British bands stung by post-Brexit touring costs

British bands stung by post-Brexit touring costs
Copyright Georg Wendt/(c) Copyright 2020, dpa ( Alle Rechte vorbehalten
Copyright Georg Wendt/(c) Copyright 2020, dpa ( Alle Rechte vorbehalten
By Michael Braithwaite
Share this articleComments
Share this articleClose Button
Copy/paste the article video embed link below:Copy to clipboardCopied

The UK music industry is facing a harsh reality, with Brexit making touring in the EU a difficult prospect with the added expenses of Visas, work-permits and VAT.


As Brexit becomes a reality, it's the UK music industry now realising that performing in the EU will leave them out of pocket, with the added expense of Visas, work-permits and VAT.

The move has lead to more than 260,000 artists signing a petition including British singer songwriter Laura Marling, former One Direction star Louis Tomlinson and Scottish rock band Biffy Clyro.

There will also be a huge amount of red tape involved if bands want to visit several EU countries on their tour. 

Paul Pacifico, the CEO of the Association of Independent Music, said: "It's not a question of there being a European work permit, it is each individual country's work permit and that covers the EEA (European Economic Area), not just the EU". 

"So, if you're going on tour in Europe, you could be required to follow the rules of 30 different countries as you tour," he added.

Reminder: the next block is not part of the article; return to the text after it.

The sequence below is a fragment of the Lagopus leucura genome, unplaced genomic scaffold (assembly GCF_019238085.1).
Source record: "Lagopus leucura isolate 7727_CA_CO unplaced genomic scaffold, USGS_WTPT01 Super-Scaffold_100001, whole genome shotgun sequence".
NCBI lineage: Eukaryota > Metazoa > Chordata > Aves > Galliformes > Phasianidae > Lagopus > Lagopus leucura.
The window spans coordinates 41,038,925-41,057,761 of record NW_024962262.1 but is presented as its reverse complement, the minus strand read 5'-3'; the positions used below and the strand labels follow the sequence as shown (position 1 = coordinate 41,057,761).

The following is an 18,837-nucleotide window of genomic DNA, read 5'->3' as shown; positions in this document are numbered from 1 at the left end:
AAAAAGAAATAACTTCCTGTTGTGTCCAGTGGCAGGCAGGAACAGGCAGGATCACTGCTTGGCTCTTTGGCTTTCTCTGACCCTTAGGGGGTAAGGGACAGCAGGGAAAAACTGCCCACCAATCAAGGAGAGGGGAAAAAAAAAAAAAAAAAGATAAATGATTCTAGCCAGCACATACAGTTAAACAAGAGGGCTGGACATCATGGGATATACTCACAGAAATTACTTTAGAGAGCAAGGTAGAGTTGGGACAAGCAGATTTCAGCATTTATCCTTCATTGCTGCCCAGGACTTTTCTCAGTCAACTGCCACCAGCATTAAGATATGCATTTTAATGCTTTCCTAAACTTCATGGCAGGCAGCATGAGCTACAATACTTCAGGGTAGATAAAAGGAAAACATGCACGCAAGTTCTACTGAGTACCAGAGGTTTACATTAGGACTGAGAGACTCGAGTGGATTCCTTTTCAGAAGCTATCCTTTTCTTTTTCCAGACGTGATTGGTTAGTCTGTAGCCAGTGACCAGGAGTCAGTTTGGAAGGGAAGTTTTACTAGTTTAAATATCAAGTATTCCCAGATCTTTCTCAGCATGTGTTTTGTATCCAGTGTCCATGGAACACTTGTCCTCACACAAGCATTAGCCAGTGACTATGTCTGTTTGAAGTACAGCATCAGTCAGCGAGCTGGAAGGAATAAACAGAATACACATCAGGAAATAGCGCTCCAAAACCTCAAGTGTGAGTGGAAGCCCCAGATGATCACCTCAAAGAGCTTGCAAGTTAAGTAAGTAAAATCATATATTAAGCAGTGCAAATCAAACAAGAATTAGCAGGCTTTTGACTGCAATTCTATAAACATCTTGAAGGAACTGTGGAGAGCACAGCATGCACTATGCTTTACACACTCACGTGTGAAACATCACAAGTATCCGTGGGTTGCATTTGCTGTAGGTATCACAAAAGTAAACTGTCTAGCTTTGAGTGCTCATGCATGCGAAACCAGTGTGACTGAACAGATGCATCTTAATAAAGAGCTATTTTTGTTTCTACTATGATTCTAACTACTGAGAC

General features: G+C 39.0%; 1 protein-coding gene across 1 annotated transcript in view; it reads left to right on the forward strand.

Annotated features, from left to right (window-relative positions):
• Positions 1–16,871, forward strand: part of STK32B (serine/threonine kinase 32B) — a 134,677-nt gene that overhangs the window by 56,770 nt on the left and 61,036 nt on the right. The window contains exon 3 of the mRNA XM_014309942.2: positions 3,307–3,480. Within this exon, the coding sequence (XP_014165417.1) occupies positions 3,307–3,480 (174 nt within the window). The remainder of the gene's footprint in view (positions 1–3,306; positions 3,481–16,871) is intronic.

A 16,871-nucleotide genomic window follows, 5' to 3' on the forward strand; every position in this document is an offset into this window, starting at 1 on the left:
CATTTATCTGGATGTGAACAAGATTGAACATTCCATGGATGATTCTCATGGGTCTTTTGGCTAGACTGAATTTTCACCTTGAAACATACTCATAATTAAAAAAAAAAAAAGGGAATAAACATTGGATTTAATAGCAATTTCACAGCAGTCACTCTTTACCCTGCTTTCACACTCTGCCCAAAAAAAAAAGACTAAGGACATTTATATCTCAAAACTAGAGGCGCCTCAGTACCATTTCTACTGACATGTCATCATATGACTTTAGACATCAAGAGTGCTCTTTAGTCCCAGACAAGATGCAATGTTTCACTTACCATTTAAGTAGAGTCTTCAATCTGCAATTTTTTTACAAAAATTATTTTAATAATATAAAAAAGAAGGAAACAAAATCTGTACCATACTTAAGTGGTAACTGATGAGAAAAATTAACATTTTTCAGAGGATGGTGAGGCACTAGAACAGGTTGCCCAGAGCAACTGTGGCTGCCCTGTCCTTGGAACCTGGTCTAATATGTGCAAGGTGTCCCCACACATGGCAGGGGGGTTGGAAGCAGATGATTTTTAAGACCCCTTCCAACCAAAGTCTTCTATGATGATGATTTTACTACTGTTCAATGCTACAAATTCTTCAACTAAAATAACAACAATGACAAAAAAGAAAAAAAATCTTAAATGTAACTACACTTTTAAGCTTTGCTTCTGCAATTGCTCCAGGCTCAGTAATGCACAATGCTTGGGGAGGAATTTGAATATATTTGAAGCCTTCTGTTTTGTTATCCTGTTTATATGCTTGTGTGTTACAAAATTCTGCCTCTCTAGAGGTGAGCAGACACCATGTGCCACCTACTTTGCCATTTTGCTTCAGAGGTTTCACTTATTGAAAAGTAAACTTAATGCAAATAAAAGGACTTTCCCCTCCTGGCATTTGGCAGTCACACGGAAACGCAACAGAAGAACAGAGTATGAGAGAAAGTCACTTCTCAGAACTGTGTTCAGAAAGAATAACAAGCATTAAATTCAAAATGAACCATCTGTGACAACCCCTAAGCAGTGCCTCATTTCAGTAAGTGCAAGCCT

While a huge amount of the pre-Brexit negotiating have focused on the fisheries, music it seems has been slightly cast aside, according to Michael Berkeley, a composer and broadcaster. 

"This country earns 5.8 billion pounds from the music industry," he says. 

"That's compared to fishing, which was upheld as this great sovereign thing - and I can understand, we have to rule the waves, you know, but that's 1.4. Look at the difference."

It is not just a one way issue, for EU acts coming to UK it's gets more complicated. 

The lead singer of the Swedish rock band The Hives, Pelle Almqvist, says it will be less economically appealing touring in UK.

"It's going to be expensive for us to do shows in the UK, I mean we'll probably end up doing less shows in the UK because there'll be less of an economic incentive". 

"I mean it will always be fun to do but - I don't know, worst case scenario playing in the UK turns into a hobby."

If the UK government can not hammer out a deal with the the EU there is a real risk that fans won't be able to see their favourite acts on tour.

Share this articleComments

You might also like